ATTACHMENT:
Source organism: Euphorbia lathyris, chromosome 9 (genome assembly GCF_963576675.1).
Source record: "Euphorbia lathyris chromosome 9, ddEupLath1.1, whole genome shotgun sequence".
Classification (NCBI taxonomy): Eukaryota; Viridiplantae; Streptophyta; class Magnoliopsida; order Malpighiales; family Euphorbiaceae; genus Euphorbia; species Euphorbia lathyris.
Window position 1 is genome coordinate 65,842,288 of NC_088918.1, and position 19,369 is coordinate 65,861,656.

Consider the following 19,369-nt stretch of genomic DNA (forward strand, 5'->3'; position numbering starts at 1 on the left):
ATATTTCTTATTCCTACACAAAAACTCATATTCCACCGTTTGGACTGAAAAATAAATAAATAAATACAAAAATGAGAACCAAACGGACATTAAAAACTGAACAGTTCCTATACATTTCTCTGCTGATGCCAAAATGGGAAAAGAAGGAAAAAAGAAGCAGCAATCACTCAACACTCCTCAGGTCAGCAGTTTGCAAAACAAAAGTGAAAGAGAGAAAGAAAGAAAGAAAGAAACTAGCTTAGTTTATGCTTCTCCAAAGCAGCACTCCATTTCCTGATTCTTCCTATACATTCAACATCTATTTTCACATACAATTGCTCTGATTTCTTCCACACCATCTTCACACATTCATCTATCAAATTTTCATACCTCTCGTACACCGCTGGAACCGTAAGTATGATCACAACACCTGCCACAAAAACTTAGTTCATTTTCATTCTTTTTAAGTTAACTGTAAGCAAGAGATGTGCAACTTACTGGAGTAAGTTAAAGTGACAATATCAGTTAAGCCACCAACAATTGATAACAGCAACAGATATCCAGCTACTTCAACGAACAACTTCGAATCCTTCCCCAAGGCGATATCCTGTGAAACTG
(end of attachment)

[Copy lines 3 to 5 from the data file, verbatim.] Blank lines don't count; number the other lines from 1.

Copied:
Classification (NCBI taxonomy): Eukaryota; Viridiplantae; Streptophyta; class Magnoliopsida; order Malpighiales; family Euphorbiaceae; genus Euphorbia; species Euphorbia lathyris.
Window position 1 is genome coordinate 65,842,288 of NC_088918.1, and position 19,369 is coordinate 65,861,656.

Consider the following 19,369-nt stretch of genomic DNA (forward strand, 5'->3'; position numbering starts at 1 on the left):